Cetaceans are the group of marine mammals to which Whales and Dolphins belong. There are two clear groups of whales - the Baleen whales and the Toothed whales.
The Baleen whales, such as the Humpback whale or Bryde’s whale, have hair-like structures in their mouths that they use to filter food from the water. Baleen whales are also renowned for their extraordinarily large tongues! These help move trapped food, assist in swallowing, and enable them to squeeze excess water from their mouths.
The Toothed whales such as orcas and dolphins feed on larger prey like fish and other marine mammals. They tend to be noticeably smaller than the Baleen whales, growing to around 43ft (13m). The Sperm Whale is the only toothed whale that grows longer than this.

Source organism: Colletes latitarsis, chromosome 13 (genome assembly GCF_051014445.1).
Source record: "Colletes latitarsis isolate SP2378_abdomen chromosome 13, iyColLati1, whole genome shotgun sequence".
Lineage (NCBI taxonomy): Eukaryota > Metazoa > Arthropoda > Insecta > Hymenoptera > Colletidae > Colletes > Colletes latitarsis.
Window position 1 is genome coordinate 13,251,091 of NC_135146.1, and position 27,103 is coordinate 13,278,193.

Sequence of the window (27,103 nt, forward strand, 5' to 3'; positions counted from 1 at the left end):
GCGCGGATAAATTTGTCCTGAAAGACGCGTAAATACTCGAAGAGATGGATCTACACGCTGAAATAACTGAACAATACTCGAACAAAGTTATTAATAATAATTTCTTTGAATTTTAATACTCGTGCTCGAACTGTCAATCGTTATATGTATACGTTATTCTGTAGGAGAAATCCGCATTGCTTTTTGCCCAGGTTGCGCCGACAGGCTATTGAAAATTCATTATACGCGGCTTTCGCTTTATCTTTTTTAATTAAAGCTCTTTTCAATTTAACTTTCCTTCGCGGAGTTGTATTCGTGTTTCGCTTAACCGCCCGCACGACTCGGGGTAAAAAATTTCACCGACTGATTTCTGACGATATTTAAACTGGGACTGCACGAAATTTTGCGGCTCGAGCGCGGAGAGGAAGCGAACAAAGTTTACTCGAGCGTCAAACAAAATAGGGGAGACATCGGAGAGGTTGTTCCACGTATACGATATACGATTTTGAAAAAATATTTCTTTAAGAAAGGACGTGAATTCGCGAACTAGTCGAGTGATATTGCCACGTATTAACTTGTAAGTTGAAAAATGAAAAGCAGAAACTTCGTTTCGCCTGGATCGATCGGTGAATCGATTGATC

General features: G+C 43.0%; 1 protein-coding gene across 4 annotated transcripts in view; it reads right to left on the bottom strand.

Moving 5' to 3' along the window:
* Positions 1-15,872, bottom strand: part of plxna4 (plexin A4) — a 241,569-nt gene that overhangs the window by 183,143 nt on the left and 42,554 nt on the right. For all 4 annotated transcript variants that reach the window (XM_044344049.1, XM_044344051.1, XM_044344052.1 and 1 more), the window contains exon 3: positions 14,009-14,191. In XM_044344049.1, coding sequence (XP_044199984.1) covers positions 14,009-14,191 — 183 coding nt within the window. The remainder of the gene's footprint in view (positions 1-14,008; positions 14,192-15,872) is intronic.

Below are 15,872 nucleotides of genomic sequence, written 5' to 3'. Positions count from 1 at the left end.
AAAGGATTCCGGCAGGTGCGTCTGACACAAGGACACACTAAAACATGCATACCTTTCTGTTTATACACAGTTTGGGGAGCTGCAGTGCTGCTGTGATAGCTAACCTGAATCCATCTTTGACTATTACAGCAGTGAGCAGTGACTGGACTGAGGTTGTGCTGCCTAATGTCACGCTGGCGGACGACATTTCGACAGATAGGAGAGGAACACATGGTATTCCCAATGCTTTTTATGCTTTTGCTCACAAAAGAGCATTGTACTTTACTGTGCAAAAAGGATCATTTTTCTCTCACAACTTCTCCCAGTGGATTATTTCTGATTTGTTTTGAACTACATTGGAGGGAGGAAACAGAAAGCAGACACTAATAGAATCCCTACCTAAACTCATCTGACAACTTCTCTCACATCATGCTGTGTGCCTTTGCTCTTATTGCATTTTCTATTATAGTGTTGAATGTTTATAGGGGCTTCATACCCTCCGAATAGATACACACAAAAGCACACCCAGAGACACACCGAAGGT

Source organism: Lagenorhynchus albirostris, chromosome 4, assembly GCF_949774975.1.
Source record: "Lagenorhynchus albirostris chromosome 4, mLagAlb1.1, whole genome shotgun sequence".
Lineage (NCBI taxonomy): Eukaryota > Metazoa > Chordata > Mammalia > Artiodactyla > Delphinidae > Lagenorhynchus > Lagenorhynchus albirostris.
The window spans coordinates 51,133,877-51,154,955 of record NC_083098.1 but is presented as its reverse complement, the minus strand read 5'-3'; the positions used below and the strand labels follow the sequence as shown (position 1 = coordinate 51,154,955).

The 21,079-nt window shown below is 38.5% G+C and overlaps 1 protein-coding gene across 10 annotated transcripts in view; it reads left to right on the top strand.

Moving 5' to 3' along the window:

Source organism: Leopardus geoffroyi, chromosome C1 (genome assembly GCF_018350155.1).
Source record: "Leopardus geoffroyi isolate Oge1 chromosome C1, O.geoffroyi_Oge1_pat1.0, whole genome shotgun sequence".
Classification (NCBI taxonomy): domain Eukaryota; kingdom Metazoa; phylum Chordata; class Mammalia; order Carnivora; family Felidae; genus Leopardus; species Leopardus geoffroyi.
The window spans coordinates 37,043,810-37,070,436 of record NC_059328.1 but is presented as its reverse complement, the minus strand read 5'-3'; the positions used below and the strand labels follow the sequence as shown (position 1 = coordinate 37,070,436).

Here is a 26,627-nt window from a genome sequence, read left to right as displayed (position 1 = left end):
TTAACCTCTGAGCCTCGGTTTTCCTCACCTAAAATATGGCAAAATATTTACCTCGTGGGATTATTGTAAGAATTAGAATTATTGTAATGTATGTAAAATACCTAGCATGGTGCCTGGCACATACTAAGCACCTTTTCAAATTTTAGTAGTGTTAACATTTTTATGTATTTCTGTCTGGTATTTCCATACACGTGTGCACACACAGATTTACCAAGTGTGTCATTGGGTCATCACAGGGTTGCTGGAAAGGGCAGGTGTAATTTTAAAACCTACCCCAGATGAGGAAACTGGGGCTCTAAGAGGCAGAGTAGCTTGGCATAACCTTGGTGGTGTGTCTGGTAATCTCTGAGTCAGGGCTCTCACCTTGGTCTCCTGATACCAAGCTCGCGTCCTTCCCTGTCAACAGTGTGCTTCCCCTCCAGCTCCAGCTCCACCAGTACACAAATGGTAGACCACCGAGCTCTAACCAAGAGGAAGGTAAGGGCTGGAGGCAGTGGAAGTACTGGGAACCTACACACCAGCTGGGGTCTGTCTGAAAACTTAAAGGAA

To help with the identification of the Baleen and Toothed whales you will need to look out for the spout of warm, moist air which is expelled from their blowholes as they swim near the surface of the water. Your Galapatours cruise naturalist guide will point out that Baleens have two blowholes while Toothed whales have only one.
These stunning mammals are found mostly on the west of the Archipelago, partiularly in the Bolivar Channel between Isabela and Fernandina islands but also towards the south of the Galapagos. Some 24 species of cetaceans have been recorded in the waters around Galapagos, and the number of species peaks during the Humboldt season.
Fast Facts about the Whales & Dolphins
- Often found in the channel between Isabela and Fernandina Islands known as "Canal Bolivar"
- There is a small resident population of Orcas in the west of the Galapagos
- Bottlenose Dolphins are renowned for "riding the bow" of Galapagos cruise ships
- Galápagos was one of the prime hunting grounds for Spermwhales